Parent-teacher conferences came too late to reverse a student's lack of progress. Parents of older students were offered few opportunities to stay involved (Bird, 2006, p. 38).
To address this issue, the district implemented Apple's PowerSchool, a Web-based SIS (student information system) that gives parents access to data on their child's attendance, grades, evaluations, and general activities. The students also have the same open access. The district first used the system better to manage reporting and assessment, scheduling, and grading. The school found that when it opened the external interface to the students and parents, the benefits were considerable:
Since the implementation of the SIS, attendance at Westside is better than ever, discipline reports are down, and, instead of declining test scores that are common in schools with similar demographics, test scores are consistently above the national average and among the highest in the state of Nebraska. School administrators attribute this in good part to the SIS (Bird, 2006, p. 39).
One reason cited for doing this is the large amount of research showing that parental involvement improves student achievement. In addition, the rise of the Internet has provided schools with an easier way to reach parents. Research shows that parental participation in schools tends to decrease as children grow older. Research from the U.S. Department of Education shows the schools often offer parents too few opportunities to stay involved in their child's later years. The student information system create an easily available channel of information and can help reduce any drop-off in parental involvement.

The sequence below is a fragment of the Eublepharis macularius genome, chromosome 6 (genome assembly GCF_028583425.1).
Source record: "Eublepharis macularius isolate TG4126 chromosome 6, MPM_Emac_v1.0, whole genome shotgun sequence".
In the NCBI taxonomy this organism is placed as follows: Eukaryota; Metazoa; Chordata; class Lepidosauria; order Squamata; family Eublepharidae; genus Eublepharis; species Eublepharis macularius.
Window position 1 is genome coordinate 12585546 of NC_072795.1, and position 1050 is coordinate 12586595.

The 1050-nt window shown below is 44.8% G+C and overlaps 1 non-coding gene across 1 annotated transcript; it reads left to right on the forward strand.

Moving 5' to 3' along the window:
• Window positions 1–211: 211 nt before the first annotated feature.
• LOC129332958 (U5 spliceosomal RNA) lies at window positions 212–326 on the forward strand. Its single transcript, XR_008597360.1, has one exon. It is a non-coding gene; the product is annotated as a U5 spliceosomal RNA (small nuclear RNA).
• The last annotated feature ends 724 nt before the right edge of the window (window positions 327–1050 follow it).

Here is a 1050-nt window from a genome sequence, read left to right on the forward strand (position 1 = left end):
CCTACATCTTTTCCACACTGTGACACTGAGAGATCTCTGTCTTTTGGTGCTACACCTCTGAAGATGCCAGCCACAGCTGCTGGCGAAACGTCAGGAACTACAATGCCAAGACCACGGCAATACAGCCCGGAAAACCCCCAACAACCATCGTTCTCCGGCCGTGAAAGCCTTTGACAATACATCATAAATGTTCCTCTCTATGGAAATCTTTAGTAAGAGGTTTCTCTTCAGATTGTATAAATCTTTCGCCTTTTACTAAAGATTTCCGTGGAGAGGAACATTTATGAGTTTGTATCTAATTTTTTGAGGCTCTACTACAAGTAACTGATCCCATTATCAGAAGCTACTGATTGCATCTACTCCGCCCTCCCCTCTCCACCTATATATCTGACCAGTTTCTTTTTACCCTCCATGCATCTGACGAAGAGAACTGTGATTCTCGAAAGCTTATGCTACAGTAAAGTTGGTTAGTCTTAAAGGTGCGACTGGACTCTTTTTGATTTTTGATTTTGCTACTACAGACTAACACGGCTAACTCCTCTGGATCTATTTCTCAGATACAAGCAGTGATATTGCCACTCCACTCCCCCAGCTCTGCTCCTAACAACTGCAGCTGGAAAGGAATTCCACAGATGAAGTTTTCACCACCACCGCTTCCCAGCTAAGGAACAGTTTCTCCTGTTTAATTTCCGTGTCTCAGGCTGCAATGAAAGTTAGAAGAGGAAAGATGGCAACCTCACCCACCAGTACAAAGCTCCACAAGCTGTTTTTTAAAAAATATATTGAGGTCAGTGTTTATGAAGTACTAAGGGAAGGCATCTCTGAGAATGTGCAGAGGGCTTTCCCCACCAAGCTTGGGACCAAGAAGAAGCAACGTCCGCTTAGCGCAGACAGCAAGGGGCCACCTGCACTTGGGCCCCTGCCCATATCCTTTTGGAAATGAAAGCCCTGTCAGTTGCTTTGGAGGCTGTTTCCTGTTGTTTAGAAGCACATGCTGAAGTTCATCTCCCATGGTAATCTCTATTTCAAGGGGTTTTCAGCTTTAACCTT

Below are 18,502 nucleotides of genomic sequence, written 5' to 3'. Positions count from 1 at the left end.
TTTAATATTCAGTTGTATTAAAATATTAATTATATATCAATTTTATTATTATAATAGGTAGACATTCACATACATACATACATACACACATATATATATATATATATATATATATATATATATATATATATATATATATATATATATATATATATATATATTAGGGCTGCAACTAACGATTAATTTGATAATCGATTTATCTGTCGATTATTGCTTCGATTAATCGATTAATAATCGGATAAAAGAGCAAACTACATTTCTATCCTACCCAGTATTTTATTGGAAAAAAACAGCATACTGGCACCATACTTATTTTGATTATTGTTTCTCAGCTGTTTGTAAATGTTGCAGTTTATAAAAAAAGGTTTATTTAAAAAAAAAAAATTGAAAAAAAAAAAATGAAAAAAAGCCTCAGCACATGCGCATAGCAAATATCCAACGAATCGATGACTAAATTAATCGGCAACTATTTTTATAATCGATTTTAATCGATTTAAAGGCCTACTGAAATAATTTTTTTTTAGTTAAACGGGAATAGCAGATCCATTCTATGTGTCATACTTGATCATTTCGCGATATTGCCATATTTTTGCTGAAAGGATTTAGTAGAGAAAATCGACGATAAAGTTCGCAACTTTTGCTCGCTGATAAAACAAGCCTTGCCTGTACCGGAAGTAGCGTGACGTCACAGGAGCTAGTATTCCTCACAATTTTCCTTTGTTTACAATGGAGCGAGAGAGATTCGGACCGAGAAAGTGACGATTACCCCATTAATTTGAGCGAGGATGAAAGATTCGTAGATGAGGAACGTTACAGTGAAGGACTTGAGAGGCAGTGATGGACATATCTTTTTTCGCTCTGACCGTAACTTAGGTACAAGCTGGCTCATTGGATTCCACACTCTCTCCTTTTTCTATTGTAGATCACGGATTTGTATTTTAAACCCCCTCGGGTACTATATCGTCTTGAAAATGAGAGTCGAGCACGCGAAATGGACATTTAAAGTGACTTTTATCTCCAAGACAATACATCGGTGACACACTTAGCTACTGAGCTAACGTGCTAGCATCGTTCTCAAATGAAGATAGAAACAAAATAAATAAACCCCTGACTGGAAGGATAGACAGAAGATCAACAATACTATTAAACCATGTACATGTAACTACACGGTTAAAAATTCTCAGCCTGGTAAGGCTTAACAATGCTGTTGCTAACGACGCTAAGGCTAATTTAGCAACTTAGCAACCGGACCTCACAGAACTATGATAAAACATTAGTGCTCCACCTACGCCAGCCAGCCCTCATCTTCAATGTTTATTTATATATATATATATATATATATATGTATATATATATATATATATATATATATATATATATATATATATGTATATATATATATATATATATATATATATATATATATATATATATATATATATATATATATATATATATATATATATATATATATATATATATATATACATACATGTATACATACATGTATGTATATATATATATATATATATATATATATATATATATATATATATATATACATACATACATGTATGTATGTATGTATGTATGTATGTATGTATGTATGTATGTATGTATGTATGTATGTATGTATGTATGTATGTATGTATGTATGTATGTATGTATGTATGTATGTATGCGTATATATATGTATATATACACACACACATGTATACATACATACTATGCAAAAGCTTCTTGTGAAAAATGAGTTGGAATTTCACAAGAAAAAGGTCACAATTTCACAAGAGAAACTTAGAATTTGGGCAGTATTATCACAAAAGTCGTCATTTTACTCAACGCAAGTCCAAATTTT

Another impetus comes from the requirements of No Child Left Behind law covering the parent's right to information about academic content. In the past, it was often left to the student to provide information to the parents about the details of school life, such as homework assignments. Today, the same parents can get this information directly on the Internet. Also, parents are able to become aware of issues as they develop instead of having to wait until a parent-teacher conference or the end of the semester, when it may be too late to make positive changes:
Regularly scheduled parent-teacher meetings have become more meaningful. Since parents are already caught up on the basic facts about their child's progress, they can talk substantively about furthering the child's learning (Bird, 2006, p. 40).
General reports on the use of Zangle can be found at a number of school districts using the system, such as Cabrillo Middle School in Ventura, California (http://www.ventura.k12.ca.us/cabrillo/id11.htm);the San Diego Unified School District in San Diego, California (www.sandi.net/zangle/);the Oak Park School District in Oak Park, Michigan (http://www.oakparkschools.org:443/zangle.htm);and other sites. Some of these locations report benefits from the use of Zangle, others state that they are examining the question and would solicit views on the effectiveness of the system, and others do not raise the question at all on their websites.
The research design for this study will be exploratory in character, assessing the available data…